I admit I’m attracted to the fuss and buzz of NaNoWrMo, but I realized long ago that attempting to write a novel in 30 days would kill me. I’m sure I could type 50,000 words in a month, but they would be gibberish. I’ve been told the first draft of any work should be written hot and fast – in order to capture the passion of the story. Balderdash. (At least for me.) I’m an agonizer who rewrites every sentence several times before moving to the next – even though I know I may cut it in the end. I’m masochistic that way.
Not wanting to be completely left out of November’s writerly excitement, however, I have decided to accept the less commonly known challenge of NaBloPoMo – posting something to my blog every day, for 30 days … starting tomorrow.
I do not promise to make long posts. I will count photographs with short captions. And – the muse be willing – some of my posts will be simple announcements that more chapters of my work-in-progress have been revised and sent along to my first-readers.
Here are some other topics you can expect to see:
- the Ghosts of Anoka tour, which my fledgling paranormal study group took a few weeks back
- the post-tour meeting, in which generational and philosophical differences freaked us right the hell out
- my 13 Creepiest Movies of All Time list
- the possibly paranormal experiences I’ve had in my life thus far, including: Grandma Teacup,
- the house on Ferry Street,
- the blue lady,
- the poltergeist,
- the fey archway,
- the three haunted stairways
- and mothman above the pond
- my approach to being a paranormalist, and how I’m not like the ones you’ve seen on TV
- musings on the practical obstacles to investigating, and how I plan to get around them
- preliminary work on potential investigation sites
- the development of a paranormal investigation “template”
- equipment experimentation, exploration & explanation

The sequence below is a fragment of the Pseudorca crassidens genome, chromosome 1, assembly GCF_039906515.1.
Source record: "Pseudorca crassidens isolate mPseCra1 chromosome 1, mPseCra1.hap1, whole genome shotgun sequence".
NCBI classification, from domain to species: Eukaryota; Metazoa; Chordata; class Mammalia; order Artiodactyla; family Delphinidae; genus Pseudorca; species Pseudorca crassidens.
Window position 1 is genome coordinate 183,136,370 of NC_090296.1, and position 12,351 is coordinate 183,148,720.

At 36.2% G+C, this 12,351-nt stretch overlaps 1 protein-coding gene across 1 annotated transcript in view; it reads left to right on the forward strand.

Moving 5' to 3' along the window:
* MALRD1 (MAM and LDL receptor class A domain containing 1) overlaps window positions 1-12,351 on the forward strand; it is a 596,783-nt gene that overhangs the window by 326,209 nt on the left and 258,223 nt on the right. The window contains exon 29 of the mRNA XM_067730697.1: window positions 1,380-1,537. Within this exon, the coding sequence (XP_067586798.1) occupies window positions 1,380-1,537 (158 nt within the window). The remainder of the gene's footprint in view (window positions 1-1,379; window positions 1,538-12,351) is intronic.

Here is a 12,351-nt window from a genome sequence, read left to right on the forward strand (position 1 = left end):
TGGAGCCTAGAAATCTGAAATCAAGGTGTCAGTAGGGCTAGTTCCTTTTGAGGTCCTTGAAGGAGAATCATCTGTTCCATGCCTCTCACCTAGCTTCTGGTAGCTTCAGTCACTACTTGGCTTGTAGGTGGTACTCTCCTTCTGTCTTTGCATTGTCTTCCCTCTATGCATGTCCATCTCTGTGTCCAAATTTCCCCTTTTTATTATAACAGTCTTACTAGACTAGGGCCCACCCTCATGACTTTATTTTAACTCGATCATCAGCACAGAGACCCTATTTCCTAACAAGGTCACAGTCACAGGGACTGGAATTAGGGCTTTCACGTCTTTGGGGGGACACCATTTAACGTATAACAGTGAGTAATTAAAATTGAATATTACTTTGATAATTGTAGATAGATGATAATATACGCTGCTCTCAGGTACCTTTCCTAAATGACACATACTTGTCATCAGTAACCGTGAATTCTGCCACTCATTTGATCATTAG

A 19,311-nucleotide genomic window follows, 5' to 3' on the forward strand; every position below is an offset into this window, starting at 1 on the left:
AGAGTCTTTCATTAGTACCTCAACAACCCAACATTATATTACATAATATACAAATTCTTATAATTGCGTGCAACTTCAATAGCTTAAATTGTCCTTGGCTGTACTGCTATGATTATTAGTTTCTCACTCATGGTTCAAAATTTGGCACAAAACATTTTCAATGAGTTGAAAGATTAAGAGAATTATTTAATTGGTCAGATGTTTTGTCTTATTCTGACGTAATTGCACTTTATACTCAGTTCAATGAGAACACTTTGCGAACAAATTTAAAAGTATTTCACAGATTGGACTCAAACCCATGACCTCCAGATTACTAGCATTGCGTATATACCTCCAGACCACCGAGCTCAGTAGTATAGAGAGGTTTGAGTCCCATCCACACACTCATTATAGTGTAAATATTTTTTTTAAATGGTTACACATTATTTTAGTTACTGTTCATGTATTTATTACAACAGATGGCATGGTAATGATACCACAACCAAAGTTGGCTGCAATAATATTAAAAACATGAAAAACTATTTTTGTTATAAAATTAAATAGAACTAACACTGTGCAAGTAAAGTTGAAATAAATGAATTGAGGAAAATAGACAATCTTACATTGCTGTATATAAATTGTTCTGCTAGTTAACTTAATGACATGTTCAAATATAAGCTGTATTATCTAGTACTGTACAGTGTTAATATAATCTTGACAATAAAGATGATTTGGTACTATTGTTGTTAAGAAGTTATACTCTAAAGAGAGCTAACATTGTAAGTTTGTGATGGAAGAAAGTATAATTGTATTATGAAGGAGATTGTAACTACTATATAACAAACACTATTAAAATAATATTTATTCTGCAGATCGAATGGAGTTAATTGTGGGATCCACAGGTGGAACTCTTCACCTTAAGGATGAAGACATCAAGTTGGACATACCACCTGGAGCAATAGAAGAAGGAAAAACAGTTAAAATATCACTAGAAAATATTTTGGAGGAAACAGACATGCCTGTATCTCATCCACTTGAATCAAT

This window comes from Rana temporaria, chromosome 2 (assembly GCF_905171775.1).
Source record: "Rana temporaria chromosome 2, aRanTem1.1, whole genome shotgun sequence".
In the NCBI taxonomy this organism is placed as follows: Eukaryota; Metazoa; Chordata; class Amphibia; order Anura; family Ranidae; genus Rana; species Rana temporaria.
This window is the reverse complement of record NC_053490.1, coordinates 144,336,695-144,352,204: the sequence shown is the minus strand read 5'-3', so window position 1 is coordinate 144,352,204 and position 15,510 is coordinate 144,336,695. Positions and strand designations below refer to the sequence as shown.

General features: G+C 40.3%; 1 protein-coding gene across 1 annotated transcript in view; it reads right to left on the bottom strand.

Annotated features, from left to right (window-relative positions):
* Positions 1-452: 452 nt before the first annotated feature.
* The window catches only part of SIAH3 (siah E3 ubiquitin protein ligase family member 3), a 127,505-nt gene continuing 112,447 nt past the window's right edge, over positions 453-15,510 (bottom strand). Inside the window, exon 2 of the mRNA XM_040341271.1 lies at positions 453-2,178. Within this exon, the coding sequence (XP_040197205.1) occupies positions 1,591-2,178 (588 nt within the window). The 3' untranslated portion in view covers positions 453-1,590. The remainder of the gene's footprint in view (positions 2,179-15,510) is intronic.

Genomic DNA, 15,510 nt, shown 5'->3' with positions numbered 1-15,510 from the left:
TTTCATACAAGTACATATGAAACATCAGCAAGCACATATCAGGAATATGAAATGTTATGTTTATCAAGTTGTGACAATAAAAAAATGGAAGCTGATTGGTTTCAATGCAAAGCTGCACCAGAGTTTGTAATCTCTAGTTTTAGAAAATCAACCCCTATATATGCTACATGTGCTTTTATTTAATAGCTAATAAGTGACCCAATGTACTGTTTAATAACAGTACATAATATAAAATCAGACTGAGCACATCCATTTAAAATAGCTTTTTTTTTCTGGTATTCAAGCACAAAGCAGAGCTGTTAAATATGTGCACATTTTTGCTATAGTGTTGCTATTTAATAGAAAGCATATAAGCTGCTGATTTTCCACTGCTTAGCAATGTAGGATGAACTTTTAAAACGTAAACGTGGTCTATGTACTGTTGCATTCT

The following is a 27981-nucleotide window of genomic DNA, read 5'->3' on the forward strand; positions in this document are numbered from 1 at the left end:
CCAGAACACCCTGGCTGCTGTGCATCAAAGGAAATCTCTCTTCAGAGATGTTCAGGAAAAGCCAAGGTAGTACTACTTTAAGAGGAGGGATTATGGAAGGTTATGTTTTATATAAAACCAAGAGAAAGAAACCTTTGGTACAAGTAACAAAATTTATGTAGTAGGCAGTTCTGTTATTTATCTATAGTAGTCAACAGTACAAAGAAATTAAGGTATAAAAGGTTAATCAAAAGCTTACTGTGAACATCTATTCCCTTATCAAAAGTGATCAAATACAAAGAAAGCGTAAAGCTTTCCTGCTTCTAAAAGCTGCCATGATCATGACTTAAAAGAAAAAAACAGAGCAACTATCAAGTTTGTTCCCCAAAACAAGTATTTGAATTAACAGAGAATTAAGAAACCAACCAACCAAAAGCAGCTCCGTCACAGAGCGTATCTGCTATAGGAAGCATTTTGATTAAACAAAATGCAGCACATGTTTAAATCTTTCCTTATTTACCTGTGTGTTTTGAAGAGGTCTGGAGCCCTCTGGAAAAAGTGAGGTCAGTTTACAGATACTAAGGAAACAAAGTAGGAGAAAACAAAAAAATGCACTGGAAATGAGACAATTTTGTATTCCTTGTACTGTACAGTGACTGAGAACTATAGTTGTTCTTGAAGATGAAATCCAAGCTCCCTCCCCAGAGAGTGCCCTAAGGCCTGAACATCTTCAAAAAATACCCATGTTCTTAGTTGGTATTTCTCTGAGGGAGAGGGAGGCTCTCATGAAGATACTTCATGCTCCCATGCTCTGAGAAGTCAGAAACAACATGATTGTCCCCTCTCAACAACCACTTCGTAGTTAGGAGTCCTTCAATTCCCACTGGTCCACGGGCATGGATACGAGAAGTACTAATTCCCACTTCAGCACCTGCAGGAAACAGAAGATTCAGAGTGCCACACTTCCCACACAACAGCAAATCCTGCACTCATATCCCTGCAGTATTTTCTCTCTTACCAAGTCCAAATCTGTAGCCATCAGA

I drove to Como Park Zoo & Conservatory yesterday – a place I love, but which has most definitely not been within the confines of my driving territory until now. (Yes I have a driving phobia. In fact, this little excursion is the first item I can scratch off my 101 challenges in 1001 days list.)
To be honest, I aim to use the conservatory to help manage my mood disorder. When winter closes in, and the cold sinks into my bones so deeply that even a scalding bath can’t warm me, I will make pilgrimages to the conservatory where I will bask in the sultry, loam-scented heat that can keep even orchid and papaya plants alive through vicious Minnesota winters.
My biolar II condition is dramatically affected by the seasons. I tend toward hypomania in the summer, and toward depression in the winter. October – like May – wreaks havoc on my equilibrium. The unpredictability of my moods at such transitional times is difficult for my family and friends, but I find the fluctuations exhilarating. I’ve noticed the winds are particularly fitful in these most seasonally iconic months. It amuses me to imagine I’m just dangling and spinning in each gust.
October, though, is harder for me than May. Even as I revel in the season of harvest and Halloween, I am alert to winter’s approach. Today was sunny and warm, but when I crossed into a patch of thin shade, the breeze turned chill enough to bite at my cheeks and fingers. I hurried into the sunlight and was gratified that I blazed the trail to my intended sanctuary yesterday.
On a related, creepier note, I did a bit of research when I returned from Como Park. It seems the land – which was purchased by the city of St. Paul in 1873 – has some interesting stories attached to it. I didn’t know it at the time, but my dog and I practiced tight heeling next to a lake in which a box containing an outlaw’s body was sunk, so that the flesh could rot away from the bones before the skeleton was given to an anatomist. I may have inadvertently stumbled onto a good site for a paranormal investigation. More on that in future posts. Meanwhile, here’s a picture of The Dog, gazing at the conservatory.
What is the most haunting film you have seen? Not the goriest, or most shocking, but the most compelling and eerie?
One of the best treats of October is the plethora of horror movies available to fans – at least to those with satellite TV and insomnia.
I finished viewing The Innocents (1961) this afternoon – because it unnerved me too much when I tried to watch it last night … and the night before. In it, a luminous Deborah Kerr plays a governess charged with caring for two … precocious children. It wasn’t perfect. (The acting too often slipped into a staginess that isn’t to my taste.) But, its weirdly sensual tone surprised and unsettled me.
It got me to thinking about the other great, creepy films I’ve seen – films which linger in my dreams and my fiction. I can feel a top ten (or thirteen) list bubbling in my brain. Help me remember the best of the best.